Reflections on the ‘Rae Report’ 10 years and a few billion dollars later
It’s Feb. 7, 2005. Bob Rae faces the Queen’s Park media and releases his report and recommendations for Ontario’s postsecondary education system: popularly dubbed the Rae Report but officially titled Ontario – A Leader in Learning. It’s a pivotal moment. Mr. Rae, his distinguished advisory panel and a lean and professional secretariat have spent seven months consulting broadly, thinking creatively, and then crafting forward-looking advice for a young and fresh McGuinty government.
The report’s release triggered a multi-year government investment and that was no accident. Premier McGuinty was already a believer when he asked for Mr. Rae’s help. The terms of reference were crafted inside the Cabinet Office, tucked up close to the political pulse. Mr. Rae tilled the ground before the lights, cameras and recommendations rolled, especially with the venerable Greg Sorbara, Ontario’s minister of finance; and the influential and thoughtful Gerald Butts, head of policy in the new premier’s office.
Ministry of Finance bureaucrats, a stern-faced lot whose job and pleasure it is to say no, didn’t have a chance on this one. The government’s spring 2005 Reaching Higher postsecondary budget initiative was spectacular in its scope and generosity. Higher education Minister Mary Anne Chambers and sector representatives danced on tables in the budget lock-up. The Council of Ontario Universities took a full and historic month off from lobbying for funding increases. Against a backdrop of challenging provincial deficits and competing expenditure pressures in other sectors, Reaching Higher’s investment commitment was sustained through its full five years and its momentum carried beyond. It’s been a great decade for higher education in Ontario.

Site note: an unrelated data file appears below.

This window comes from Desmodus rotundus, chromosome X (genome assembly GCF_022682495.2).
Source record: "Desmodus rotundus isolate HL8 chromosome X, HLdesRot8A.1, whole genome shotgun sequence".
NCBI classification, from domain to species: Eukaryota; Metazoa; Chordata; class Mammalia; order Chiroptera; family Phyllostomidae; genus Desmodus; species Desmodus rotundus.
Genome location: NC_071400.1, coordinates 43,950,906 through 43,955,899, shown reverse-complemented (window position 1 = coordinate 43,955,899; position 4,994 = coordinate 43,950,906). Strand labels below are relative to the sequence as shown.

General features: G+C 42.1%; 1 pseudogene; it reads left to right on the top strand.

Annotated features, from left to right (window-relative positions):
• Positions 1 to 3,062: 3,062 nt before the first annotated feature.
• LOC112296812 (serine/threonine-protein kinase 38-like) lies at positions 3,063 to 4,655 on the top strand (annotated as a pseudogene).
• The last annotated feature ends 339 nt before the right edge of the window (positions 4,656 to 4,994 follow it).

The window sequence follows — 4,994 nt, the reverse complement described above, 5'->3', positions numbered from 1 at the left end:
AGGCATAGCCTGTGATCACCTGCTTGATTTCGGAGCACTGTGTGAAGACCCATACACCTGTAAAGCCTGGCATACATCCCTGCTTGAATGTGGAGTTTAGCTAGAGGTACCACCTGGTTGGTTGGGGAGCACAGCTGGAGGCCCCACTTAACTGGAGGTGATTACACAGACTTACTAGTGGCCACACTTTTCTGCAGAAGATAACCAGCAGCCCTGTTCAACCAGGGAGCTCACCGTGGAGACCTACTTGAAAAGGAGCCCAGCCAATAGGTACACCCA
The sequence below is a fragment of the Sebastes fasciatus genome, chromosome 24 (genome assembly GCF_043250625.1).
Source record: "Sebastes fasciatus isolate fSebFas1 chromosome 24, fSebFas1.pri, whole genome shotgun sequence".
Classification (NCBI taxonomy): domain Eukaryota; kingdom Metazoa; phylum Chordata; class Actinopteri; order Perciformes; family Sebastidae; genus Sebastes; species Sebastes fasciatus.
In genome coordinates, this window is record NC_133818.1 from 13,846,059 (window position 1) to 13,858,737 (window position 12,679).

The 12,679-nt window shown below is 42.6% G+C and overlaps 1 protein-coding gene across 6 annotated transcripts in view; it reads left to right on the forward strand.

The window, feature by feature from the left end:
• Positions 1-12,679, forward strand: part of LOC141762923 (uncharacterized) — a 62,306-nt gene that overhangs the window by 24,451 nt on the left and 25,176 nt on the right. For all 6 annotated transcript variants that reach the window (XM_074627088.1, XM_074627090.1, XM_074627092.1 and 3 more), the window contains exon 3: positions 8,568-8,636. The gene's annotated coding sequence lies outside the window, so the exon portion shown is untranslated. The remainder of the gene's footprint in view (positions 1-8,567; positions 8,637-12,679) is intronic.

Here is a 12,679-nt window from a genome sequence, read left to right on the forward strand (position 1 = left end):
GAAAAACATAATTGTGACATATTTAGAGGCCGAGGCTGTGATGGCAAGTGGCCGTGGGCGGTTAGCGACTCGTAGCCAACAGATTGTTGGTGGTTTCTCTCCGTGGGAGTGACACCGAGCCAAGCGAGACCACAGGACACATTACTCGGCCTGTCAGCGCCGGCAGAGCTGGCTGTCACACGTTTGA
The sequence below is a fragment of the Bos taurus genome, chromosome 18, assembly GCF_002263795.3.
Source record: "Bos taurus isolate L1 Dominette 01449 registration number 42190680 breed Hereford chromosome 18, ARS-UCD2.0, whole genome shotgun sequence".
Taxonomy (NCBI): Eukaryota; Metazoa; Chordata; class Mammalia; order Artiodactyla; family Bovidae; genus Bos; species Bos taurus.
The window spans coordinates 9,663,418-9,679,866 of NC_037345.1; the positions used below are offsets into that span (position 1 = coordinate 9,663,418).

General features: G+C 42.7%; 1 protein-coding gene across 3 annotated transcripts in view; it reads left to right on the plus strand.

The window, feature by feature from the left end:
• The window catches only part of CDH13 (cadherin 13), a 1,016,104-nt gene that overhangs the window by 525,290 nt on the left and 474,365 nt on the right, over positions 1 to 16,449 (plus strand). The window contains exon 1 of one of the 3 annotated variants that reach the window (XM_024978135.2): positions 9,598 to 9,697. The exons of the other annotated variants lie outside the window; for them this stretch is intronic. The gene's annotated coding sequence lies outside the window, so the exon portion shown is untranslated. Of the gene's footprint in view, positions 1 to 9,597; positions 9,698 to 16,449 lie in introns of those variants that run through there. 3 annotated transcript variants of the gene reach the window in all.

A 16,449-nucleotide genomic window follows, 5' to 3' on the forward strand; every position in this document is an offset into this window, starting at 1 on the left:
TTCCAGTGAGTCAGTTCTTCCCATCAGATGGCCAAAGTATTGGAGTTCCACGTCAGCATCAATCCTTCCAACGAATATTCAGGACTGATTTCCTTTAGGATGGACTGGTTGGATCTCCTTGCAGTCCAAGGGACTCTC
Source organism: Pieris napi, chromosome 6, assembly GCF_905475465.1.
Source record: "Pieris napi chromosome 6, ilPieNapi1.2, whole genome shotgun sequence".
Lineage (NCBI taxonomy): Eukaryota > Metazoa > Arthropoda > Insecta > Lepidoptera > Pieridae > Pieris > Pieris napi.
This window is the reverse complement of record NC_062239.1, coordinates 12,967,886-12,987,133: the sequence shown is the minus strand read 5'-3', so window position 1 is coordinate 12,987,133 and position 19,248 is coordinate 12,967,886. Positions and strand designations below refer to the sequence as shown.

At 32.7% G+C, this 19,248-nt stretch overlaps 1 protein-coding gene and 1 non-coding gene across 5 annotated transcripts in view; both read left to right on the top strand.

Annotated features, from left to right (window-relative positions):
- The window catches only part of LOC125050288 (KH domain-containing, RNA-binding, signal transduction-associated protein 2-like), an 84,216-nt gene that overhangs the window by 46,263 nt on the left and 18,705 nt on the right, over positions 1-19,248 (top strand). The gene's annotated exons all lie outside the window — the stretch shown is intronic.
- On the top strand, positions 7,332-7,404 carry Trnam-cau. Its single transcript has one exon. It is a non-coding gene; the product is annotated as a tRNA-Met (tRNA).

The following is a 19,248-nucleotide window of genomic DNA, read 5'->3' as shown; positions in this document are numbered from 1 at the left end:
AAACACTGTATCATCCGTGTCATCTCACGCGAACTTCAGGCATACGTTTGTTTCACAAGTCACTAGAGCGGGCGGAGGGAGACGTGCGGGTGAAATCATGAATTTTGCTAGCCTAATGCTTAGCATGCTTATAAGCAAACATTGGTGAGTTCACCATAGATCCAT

It wasn’t just about money. The investment proposals were, in fact, carefully considered access and quality improvement initiatives. Mr. Rae described the results to be expected. He advocated for better information and meaningful accountability partnerships between institutions and government to ensure the money would be spent as intended, and the impacts evaluated.
Coming out of the gate post-budget with a fat bank account, the Ministry of Training, Colleges and Universities faced a formidable challenge. The new funding was front end loaded, with the biggest of the annual increases packed into the first two years. Carry overs are not allowed inside government. MTCU had to spend fast or give it back.
But fleshing out the policy framework, designing the new programs, building data tools and monitoring progress, all in partnership with institutions that culturally resist “government interference,” takes time. Spending got a little ahead of the rest of the job.
Compounding the dynamics, the official communications tag saddled Reaching Higher as a “$6.2 billion historic investment.” This bewildering number was, in fact, the cumulative five-year tally of new dollars. It’s like pronouncing “my salary is $200,000” by adding up five years of a $40,000 salary. This further skewed expectations. Rae had proposed that the government move Ontario from 10th (and therefore last) place in terms of funding per student across the provinces to the midpoint. Ten years later, Ontario is still in 10th place.